Now, in his 11th year of teaching, Lake is working with teachers as one of three elementary instructional coaches for the Urbana, Ill., school district. While he supports all teachers in all subject-areas in his two schools, he’s starting to break back into science.

He’s also helping teachers flesh out their own inquiry projects as they work with the new science standards. For example, some second- through fourth-grade teachers will collaborate with the music teacher to use a variety of instruments and recording devices to capture sound waves. 

The job presented an opportunity to inspire more scientific inquiry-based learning and teaching on a larger scale, Lake says. He also saw it as a chance to learn from colleagues.

Lake misses the kids, though, and hopes to teach kindergarten again someday.

Inspiring Novelists Around the World


Novelist Grant Faulkner ’87 inspires nearly a half-million would-be novelists — more than 150 of them in Grinnell — to write 50,000 words during a 30-day international writing marathon, the largest event of its kind.

Faulkner is executive director of National Novel Writing Month (NaNoWriMo), a nonprofit that promotes novel writing every November.  He encourages participants to not worry about spinning perfect prose; getting words on the page is half the battle.  “Although many of our participants are dedicated writers, we attract people from all walks of life,” he says. “They might not call themselves writers before NaNoWriMo, but they find out they can write a novel on their own terms. It’s such a magical thing,” he says, when participants discover themselves as creators.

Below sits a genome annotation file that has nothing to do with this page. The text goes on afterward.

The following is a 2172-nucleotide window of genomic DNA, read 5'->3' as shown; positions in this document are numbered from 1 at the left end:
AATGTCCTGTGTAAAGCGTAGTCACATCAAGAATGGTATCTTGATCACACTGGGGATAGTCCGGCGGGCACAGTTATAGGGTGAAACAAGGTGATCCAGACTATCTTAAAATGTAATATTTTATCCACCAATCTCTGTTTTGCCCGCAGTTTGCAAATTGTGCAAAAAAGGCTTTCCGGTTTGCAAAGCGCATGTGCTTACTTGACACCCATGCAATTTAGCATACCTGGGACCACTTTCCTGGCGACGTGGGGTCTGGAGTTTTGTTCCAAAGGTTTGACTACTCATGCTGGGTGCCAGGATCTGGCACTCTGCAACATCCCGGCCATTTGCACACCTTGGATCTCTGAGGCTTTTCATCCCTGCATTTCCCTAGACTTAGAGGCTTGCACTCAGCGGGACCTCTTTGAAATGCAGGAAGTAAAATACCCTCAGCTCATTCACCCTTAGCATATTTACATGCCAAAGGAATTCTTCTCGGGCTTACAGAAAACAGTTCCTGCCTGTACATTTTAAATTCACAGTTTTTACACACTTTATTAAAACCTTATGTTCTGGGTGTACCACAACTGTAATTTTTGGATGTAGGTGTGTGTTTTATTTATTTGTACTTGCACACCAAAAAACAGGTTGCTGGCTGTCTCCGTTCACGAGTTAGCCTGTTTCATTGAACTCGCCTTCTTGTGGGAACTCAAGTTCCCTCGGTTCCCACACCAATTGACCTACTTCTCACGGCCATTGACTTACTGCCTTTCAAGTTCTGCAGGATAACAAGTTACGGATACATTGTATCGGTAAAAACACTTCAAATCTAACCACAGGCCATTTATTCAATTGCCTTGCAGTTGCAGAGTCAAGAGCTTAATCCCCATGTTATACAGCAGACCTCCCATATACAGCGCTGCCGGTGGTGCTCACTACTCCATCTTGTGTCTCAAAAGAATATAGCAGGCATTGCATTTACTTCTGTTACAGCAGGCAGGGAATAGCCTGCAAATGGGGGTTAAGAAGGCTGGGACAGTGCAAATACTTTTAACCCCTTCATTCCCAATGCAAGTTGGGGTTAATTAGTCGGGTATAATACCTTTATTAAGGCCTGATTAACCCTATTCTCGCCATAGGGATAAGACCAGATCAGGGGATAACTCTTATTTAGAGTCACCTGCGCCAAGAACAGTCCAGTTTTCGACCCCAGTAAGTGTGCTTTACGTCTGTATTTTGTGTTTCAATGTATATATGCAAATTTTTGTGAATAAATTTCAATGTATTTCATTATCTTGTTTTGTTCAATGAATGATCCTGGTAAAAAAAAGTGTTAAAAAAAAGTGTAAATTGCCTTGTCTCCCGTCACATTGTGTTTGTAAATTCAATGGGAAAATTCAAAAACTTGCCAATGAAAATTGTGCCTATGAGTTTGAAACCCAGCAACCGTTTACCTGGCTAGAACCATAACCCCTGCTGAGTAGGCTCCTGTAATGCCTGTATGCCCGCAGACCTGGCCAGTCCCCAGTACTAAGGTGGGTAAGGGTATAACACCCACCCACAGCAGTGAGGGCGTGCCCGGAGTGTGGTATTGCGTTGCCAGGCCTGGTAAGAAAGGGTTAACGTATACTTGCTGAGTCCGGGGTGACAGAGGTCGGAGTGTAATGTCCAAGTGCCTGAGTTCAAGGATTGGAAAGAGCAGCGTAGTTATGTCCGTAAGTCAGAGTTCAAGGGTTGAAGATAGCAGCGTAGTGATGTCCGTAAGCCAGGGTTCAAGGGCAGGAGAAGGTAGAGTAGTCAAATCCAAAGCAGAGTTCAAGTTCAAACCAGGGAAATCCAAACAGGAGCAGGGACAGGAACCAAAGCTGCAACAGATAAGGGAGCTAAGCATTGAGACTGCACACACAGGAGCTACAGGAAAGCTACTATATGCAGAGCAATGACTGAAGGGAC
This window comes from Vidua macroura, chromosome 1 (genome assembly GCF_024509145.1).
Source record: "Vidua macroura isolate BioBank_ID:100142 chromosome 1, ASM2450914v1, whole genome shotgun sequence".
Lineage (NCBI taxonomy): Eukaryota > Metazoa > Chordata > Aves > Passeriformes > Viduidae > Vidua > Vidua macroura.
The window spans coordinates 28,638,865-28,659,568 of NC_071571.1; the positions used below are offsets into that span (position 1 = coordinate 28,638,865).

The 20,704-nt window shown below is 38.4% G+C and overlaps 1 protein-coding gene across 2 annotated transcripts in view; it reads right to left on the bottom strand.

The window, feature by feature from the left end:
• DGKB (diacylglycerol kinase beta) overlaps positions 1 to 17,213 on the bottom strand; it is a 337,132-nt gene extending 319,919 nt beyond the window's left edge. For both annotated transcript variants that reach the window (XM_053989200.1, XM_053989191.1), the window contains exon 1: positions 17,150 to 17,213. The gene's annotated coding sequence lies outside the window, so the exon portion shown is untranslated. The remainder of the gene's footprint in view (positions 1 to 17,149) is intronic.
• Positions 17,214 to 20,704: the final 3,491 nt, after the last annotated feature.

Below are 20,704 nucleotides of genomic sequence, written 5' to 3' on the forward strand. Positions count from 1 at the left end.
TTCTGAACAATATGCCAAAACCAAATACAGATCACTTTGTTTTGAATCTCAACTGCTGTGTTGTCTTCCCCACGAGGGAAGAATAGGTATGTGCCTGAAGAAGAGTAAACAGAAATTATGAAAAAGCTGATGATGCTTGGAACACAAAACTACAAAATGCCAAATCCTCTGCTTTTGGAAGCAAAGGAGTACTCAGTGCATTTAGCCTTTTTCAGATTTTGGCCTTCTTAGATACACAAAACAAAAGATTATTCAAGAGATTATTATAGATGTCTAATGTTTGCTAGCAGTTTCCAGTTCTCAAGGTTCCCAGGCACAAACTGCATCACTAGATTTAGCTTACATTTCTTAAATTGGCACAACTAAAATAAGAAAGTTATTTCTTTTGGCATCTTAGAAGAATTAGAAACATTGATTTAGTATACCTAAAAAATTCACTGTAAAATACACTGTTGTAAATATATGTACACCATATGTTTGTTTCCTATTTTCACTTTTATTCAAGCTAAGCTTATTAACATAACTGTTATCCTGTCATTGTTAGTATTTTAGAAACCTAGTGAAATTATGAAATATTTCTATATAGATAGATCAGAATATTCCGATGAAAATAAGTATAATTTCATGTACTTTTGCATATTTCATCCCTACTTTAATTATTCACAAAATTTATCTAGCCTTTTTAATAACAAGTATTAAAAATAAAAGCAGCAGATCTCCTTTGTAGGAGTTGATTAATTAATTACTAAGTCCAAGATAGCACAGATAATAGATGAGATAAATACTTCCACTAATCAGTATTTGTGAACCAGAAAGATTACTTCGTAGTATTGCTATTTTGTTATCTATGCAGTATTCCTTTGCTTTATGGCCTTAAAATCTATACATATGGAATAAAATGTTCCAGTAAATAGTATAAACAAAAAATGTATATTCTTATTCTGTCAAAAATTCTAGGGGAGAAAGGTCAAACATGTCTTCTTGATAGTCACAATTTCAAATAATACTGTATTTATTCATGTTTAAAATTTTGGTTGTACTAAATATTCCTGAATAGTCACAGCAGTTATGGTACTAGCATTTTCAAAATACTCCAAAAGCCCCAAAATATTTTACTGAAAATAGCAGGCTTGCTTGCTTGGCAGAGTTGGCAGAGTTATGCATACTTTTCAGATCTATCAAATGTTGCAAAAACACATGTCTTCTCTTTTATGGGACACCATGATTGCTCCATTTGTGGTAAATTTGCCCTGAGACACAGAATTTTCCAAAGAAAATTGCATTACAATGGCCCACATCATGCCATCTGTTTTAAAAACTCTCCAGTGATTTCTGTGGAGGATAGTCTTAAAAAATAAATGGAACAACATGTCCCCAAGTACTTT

More than 60 years after Ernest Hemingway soaked in the magic of Paris, Faulkner walked in the steps of the literary icon. He’d considered majoring in economics, but after his study-abroad experience in France he decided to major in English and dedicate himself to writing.

“Everyone has a story to tell, and the way humans make meaning of the world is through their stories,” he says. “National Novel Writing Month provides a gift that allows people to tell those stories.”

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Agriculture on Campus

Nestled between two College-owned houses across the street from Younker Hall are nine vegetable beds, a greenhouse, a toolshed, and a brightly painted sign welcoming visitors to the campus garden. Since 1999, the plot has been a hands-on bridge between students and Iowa’s agricultural roots.

Ellen Pinnette ’15 was one of two student apprentices at the garden in the summer of 2012. She asked fellow students what to grow and hosted volunteer days so those summering in Grinnell could get acquainted with the garden and take home a few fresh vegetables. Extra produce goes to a town community meal, to a local foods buffet, and to Mid-Iowa Community Action, a nonprofit that serves low-income families.

There’s also a student-run local foods co-op that has been a growing force since it started in 2006, when Hart Ford-Hodges ’10 bought local Paul’s Grains in bulk and took orders out of her dorm room. It now includes nine coordinators — students, staff, and community members — and 11 local producers, all members of the Grinnell Area Local Foods Alliance (GALFA). Sarah Shaughnessy ’13, last year’s lead co-op coordinator and Pinnette’s fellow 2012 apprentice, says the co-op offers honey, grains, and baked goods in the off-seasons and is working toward meat and dairy licensing as well. “You’re in the middle of the prairie, surrounded by producers,” she says. “There’s a lot of opportunity.”